Literary News Roundup - Our Highlights this Week - 4 June 2020

05.06.20 03:39 AM By GAOLF

Major publishers pull out of Frankfurt Book Fair, anti-racist books sell out, authors rewrite their books to reflect the ‘new normal’ and hundreds of thousands tune in for the online edition of the Hay Festival.

  • Frankfurt Book Fair may have decided to go ahead in October but that doesn’t mean that publishers are going to attend – Hachette and Simon & Schuster join Bloomsbury in pulling out - BookBrunch article here.
  • Donations to diverse independent publishers increase in wake of the killing of George Floyd and ensuing protests. More details on the pandemic fundraisers here.
  • Joining the good news for inclusive publishers is the recent surge in sales of anti-racist books. Authors such as Reni Eddo-Lodge, Ibram X Kendi and Robin DiAngelo are selling out on ‘both sides of the Atlantic’ according to this Guardian article.
  • Jaipur LitFest has announced upcoming event featuring Amish and Namita Gokhale discussing ‘Myth and Memory’ on Sunday 7th June at 7:30 pm IST. Check out their Twitter feed for more info and regular updates. 
  • More information about the Emirates Literature Foundation’s next event in the ‘Literary Conversations across Borders’ series is available here. In summary: it kicks off at 7:30pm GST on 6 June, and features Dr Jane Goodall and the UAE Minister for Food Security will be talking about whether or not we’ve pulled back from the brink.
  • Up next on Auckland Writers’ Festival’s online Winter Series on Sunday 7 June is a fascinating combo – a modern take on Henry VIII, the origins of angels in religion and history, and an epic novel that moves between fantasy and reality – more info here.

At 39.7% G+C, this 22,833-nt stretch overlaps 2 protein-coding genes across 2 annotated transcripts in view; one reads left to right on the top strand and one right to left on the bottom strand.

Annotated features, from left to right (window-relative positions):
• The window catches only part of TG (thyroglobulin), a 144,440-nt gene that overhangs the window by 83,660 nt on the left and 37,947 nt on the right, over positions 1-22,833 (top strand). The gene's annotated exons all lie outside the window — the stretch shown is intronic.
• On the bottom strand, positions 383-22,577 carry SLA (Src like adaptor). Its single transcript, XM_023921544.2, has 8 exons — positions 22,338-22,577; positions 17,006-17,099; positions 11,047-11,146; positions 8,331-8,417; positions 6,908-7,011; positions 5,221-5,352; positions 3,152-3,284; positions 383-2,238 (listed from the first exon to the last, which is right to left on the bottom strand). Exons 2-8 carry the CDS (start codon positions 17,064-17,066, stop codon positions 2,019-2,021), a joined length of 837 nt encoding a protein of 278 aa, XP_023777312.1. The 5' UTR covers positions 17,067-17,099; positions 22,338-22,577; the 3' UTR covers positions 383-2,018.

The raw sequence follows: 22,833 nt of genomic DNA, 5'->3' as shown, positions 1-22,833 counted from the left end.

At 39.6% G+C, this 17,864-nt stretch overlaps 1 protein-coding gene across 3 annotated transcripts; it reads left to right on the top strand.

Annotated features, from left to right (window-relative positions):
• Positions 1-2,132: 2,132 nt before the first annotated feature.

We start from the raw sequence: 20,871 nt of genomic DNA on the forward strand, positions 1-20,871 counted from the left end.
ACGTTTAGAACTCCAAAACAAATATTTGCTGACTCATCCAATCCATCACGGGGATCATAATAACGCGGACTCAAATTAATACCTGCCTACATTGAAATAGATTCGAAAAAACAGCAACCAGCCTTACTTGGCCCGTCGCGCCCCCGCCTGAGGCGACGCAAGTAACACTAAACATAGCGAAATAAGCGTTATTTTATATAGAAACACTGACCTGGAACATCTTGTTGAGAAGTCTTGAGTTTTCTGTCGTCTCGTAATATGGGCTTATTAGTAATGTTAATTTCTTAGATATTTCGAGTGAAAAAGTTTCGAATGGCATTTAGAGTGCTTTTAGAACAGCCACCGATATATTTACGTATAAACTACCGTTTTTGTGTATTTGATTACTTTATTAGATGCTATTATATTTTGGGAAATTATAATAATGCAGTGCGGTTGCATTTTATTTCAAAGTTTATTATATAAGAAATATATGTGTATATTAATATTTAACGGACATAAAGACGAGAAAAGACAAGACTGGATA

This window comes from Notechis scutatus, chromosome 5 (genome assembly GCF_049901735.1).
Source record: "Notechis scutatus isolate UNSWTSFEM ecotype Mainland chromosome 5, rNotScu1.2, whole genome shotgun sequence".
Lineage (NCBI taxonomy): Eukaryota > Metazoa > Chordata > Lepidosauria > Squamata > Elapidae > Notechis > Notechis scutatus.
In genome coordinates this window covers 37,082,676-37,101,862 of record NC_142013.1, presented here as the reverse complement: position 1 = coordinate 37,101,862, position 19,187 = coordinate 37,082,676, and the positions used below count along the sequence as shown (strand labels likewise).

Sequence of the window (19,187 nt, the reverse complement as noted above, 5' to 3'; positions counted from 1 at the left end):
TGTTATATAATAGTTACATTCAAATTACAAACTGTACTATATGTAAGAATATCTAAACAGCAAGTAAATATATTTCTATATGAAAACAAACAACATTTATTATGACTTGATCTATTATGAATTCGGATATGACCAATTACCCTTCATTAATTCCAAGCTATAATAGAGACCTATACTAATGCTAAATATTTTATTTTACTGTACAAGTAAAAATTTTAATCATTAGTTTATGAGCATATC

• If you tuned into the Hay Festival Digital events, you were one of nearly half a million fellow festival-‘goers’. "The combination of intimate conversations and the global audience able to participate online has reinvented the festival," says Peter Florence. BBC News coverage available here, and more detail in Publishing Perspectives available here.
  • LitHub’s personalised quarantine reading recommendations based on reader submissions of three books they like, are a thing of beauty – they’re on their ninth edition which is available here along with links to recommendation rounds one through eight.  
  • Richard Adam’s estate has won back all rights to his beloved 1972 classic Watership Down after a longstanding court battle against 1978 adaptation director Martin Rosen. More details about the case here.
  • Publishers have rescheduled a lot of books for publication later this year – that could be a problem according to this article.
  • Not only is the pandemic affecting publishing, it’s affecting writers and the content of their books, according to this interesting piece on why some authors have chosen to rethink or shelve existing projects in the current climate.
  • The New York Times asks an interesting question in this piece ‘As Audiobook Market Grows, Narrators of Color Find Their Voice’
  • The 2020 International Booker Prize has revealed its winner announcement date as 26 August. More details here.
  • Wolf Hall author Hilary Mantel says ‘Thomas Cromwell would have locked us down for longer’ given the context of losing family members to ‘sweating sickness’ during his time at court.
  • Do you have an annoying roommate? A quarantine partner straining the fabric of your existence? Here are some tailored crime and thriller recommendations for whatever stay-at-home situation you find yourself in.
  • Publishers sue Internet Archive over 1.3 million free e-books.
  • Joe Wicks, AKA ‘the nation’s PE teacher’ in the UK, is leaving Pan Macmillan for a multi-book deal with HarperCollins that will include children’s books. More info here and here.
  • What happens to our brains when we read? A book list for you.
  • A clandestine press in Vietnam has been awarded the 2020 Prix Voltaire which honours ‘courage in the freedom to publish’ by the International Publishers’ Association.
  • In case you missed this wonderful news like we did until now, you can get book-inspired face masks and Book Riot has the info 
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